Actually they are both pretty good, but far from the only examples, of a breakdown in CRM. In several communications between the flight deck and cabin crew the damaged engine was discussed and wrongly identified by the Captain but with no attempt to reach a clear understanding by the cabin crew. Not their fault but because they were not taught to question and confirm in the way crew are now.

In interviews after the FO also admitted to being unsure of, and not vocalising that confusion about, the identification of the failed engine. It transpired he was actually more experienced on that variant than the skipper.

The Captain’s confusion did indeed arise from the EICAS layout as opposed to the old “steam gauges” he was used to. As well as a change in the 300/400 bleed system that meant air supply for the cockpit was primarily from the right not left engine as in previous variants.

It is also important to say that the Captain himself was not known to be unapproachable, however the industry culture at the time still didn’t emphasise the importance of vocalising concerns and utilising all crew aboard and on the ground. Too much that could have been said was not.
 
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Gloster

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You are thinking of the Staines crash back in 1972. Captain Stanley Keys was ex military. He retracted the droops too early and no one else on the flight deck dared to question him as he was one of the most senior Captains in BEA.
The BMI accident was complex but mostly caused by the crews unfamiliarity with the version of the 737 they were flying.
Staines has been quoted as one of the extreme examples of what was known as the ‘Captain is God’ syndrome. Captain Keys was thought to have made the mistake due to having some form of heart attack, probably caused by a heated argument related to industrial action before take-off, and as he seems to have been regarded as a bit of a martinet, nobody spoke up. Incidentally, it has been said that Qantas’ good safety record was due to the Australian willingness to speak up and not be cowed by seniority, God or not. (That, and, the fact that the most dangerous parts of the flight are take-off and landing, but with so many long-haul flights, these two operations make a welcome change and the pilots are more likely to treat each one individually. Duties that involve frequent take-offs and landings are likely to result in a slight casualness, however conscientious the pilots are.)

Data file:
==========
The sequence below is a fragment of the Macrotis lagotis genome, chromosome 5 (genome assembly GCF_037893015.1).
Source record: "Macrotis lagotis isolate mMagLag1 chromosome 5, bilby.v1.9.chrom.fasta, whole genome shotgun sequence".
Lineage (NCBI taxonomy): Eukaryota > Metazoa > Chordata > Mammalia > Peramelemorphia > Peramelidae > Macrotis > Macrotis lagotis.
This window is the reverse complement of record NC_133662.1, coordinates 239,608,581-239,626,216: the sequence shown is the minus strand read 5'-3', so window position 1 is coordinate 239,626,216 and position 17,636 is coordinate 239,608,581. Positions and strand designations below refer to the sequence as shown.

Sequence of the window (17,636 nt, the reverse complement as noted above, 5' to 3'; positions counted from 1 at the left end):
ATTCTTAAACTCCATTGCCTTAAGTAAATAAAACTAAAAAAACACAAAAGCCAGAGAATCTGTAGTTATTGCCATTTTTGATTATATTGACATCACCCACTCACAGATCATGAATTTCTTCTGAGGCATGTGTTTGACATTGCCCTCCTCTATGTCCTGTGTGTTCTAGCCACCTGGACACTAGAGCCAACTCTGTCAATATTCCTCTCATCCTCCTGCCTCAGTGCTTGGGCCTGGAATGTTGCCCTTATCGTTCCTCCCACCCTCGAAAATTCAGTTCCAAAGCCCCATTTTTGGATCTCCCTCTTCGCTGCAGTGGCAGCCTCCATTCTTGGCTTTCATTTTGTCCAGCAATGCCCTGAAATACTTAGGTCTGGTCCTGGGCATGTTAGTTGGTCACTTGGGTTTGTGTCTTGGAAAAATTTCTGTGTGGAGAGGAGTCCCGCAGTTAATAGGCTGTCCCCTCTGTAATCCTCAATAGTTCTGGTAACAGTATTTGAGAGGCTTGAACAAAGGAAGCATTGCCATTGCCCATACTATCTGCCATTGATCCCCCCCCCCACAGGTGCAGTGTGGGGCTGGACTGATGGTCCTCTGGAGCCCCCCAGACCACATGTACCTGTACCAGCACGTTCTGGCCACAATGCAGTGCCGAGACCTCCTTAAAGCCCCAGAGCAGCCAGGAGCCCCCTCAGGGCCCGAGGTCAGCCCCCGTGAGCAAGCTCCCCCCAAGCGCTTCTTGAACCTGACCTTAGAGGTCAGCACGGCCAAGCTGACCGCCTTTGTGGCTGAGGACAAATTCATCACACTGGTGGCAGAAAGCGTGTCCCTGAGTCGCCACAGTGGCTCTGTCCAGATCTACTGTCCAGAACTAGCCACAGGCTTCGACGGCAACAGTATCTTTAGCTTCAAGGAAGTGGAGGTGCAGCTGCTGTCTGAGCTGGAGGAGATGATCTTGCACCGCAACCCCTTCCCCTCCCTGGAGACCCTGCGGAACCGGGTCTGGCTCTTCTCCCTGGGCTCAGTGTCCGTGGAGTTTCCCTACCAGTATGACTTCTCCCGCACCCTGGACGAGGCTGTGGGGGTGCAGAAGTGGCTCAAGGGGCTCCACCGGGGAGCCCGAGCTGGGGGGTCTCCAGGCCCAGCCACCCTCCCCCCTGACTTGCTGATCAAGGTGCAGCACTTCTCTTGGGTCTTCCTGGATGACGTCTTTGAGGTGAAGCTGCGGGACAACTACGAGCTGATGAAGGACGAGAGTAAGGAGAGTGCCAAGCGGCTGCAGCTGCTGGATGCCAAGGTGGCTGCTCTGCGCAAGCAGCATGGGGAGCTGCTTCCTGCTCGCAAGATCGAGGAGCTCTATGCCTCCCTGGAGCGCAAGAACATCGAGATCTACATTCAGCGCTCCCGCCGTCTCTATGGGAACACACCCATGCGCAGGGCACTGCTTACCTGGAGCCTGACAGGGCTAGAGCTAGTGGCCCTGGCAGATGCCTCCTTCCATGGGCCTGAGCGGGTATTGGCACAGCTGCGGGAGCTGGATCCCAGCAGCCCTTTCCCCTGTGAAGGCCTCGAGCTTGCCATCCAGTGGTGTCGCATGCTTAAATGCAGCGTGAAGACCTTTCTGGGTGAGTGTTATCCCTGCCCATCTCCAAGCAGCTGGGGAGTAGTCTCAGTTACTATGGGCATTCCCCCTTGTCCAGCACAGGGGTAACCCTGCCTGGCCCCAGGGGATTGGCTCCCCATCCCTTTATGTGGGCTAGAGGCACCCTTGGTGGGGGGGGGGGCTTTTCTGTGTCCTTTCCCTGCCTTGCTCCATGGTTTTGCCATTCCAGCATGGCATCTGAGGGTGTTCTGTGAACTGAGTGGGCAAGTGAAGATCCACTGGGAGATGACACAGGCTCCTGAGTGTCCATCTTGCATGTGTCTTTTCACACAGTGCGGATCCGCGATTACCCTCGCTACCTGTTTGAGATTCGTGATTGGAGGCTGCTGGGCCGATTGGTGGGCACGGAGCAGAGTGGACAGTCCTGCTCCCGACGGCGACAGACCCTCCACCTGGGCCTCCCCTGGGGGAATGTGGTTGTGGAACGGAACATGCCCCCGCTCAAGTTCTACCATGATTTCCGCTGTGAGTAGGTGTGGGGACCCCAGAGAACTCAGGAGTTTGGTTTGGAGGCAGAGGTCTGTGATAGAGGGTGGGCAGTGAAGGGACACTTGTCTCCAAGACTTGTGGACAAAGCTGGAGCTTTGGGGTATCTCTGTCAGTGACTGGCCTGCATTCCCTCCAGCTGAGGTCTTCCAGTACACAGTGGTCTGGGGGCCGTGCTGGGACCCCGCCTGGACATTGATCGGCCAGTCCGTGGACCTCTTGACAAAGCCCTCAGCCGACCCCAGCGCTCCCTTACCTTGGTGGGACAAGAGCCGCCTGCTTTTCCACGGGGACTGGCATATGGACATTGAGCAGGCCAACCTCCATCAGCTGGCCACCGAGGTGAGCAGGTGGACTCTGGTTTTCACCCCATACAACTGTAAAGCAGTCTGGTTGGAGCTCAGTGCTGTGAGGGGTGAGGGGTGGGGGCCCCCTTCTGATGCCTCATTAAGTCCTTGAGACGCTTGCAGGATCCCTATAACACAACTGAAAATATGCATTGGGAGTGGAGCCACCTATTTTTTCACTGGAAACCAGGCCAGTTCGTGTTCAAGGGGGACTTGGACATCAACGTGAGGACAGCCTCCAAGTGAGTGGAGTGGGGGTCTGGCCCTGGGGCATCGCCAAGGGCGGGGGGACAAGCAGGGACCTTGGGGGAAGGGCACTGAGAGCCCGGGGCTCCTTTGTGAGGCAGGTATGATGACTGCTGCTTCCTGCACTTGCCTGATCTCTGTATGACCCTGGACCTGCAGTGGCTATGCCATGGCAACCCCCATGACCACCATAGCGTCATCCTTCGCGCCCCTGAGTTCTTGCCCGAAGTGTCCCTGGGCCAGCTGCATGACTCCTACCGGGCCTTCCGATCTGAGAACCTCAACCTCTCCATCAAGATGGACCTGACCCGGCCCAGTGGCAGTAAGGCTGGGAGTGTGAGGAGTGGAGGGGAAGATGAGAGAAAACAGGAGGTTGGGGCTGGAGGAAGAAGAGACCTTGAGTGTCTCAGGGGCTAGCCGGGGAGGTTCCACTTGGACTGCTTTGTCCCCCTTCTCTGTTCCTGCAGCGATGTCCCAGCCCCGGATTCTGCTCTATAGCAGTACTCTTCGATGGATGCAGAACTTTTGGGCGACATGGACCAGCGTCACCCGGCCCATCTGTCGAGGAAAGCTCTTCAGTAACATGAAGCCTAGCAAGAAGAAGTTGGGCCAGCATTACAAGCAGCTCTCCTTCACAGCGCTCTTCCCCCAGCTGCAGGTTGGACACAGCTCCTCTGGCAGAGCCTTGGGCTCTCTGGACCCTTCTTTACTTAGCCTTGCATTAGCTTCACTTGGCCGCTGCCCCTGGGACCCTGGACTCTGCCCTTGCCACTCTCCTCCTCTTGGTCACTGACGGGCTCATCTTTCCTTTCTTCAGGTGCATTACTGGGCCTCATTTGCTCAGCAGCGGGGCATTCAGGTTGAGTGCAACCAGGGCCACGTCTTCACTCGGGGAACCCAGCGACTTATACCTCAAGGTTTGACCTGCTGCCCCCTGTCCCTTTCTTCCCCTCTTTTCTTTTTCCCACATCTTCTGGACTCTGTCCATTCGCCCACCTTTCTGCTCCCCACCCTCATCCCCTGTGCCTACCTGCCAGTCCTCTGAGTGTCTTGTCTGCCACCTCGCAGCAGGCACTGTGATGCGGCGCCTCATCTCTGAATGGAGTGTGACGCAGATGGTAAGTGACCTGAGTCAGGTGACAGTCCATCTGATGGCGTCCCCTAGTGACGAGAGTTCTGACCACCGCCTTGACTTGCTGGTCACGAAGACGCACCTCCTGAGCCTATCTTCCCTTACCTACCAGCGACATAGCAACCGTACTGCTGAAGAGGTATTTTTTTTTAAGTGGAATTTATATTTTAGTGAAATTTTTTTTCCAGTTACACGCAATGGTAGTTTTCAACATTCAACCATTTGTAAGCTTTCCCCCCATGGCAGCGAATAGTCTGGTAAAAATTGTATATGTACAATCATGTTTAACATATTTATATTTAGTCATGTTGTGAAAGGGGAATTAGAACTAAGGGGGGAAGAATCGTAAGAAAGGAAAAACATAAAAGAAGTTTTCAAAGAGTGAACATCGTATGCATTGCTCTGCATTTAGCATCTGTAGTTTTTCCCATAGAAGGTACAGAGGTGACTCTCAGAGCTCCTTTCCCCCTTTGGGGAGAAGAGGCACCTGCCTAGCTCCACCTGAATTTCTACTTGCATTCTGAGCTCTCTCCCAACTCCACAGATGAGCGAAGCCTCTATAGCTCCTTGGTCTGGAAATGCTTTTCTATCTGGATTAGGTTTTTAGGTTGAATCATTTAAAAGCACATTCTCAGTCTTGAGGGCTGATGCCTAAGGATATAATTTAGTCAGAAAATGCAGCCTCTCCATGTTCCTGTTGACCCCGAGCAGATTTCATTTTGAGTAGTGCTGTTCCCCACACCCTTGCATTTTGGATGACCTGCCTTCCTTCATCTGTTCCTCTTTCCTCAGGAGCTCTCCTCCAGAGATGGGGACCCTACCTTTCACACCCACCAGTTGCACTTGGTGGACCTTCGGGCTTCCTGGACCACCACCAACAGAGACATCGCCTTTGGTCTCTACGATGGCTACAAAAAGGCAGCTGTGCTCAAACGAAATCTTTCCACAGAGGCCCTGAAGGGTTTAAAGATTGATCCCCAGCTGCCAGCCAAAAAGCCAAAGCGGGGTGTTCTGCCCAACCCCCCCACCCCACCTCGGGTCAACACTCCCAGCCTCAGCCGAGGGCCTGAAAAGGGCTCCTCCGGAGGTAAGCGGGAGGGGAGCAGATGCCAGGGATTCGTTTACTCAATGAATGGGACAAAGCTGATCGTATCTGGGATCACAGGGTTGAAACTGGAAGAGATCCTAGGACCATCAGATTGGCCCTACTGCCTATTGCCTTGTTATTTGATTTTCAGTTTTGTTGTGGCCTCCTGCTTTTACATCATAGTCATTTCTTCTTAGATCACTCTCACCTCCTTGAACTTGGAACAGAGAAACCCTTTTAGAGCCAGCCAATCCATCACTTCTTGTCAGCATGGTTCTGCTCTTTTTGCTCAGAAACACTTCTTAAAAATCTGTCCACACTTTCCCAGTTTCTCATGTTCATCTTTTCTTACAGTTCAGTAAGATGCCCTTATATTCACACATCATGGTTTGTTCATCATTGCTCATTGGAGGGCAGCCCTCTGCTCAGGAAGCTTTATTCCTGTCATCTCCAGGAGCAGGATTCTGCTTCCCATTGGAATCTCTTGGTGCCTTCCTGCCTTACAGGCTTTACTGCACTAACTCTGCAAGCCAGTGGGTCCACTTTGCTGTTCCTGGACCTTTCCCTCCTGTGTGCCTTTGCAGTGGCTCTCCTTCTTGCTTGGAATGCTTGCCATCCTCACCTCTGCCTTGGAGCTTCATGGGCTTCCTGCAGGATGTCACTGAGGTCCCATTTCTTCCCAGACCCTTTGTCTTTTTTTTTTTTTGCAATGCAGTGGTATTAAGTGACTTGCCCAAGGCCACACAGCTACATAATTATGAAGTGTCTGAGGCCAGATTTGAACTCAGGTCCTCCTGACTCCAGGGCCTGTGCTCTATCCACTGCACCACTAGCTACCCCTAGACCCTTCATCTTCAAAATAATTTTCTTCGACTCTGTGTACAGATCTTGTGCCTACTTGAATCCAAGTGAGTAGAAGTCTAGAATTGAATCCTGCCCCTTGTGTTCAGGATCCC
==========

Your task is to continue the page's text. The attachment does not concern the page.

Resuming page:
At Kegworth, I think that the engine from which the cabin air supply was drawn had been changed from one side to the other on the new mark of the aircraft that was involved. However, nobody had properly briefed the pilots about this, if at all. When burning was smelt, they assumed that it was coming from the engine which had always previously supplied the air and shut it down, even though it was the sound engine. This left them with one engine that was on the point of failing, which it did. Lesson: brief staff fully about all changes and their results.
 

Mattydo

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Staines has been quoted as one of the extreme examples of what was known as the ‘Captain is God’ syndrome. Captain Keys was thought to have made the mistake due to having some form of heart attack, probably caused by a heated argument related to industrial action before take-off, and as he seems to have been regarded as a bit of a martinet, nobody spoke up. Incidentally, it has been said that Qantas’ good safety record was due to the Australian willingness to speak up and not be cowed by seniority, God or not. (That, and, the fact that the most dangerous parts of the flight are take-off and landing, but with so many long-haul flights, these two operations make a welcome change and the pilots are more likely to treat each one individually. Duties that involve frequent take-offs and landings are likely to result in a slight casualness, however conscientious the pilots are.)

At Kegworth, I think that the engine from which the cabin air supply was drawn had been changed from one side to the other on the new mark of the aircraft that was involved. However, nobody had properly briefed the pilots about this, if at all. When burning was smelt, they assumed that it was coming from the engine which had always previously supplied the air and shut it down, even though it was the sound engine. This left them with one engine that was on the point of failing, which it did. Lesson: brief staff fully about all changes and their results.
Perhaps showing how CRM extends beyond the flight deck or fuselage really.

It is ultimately a contributing factor in many incidents although not always the primary one.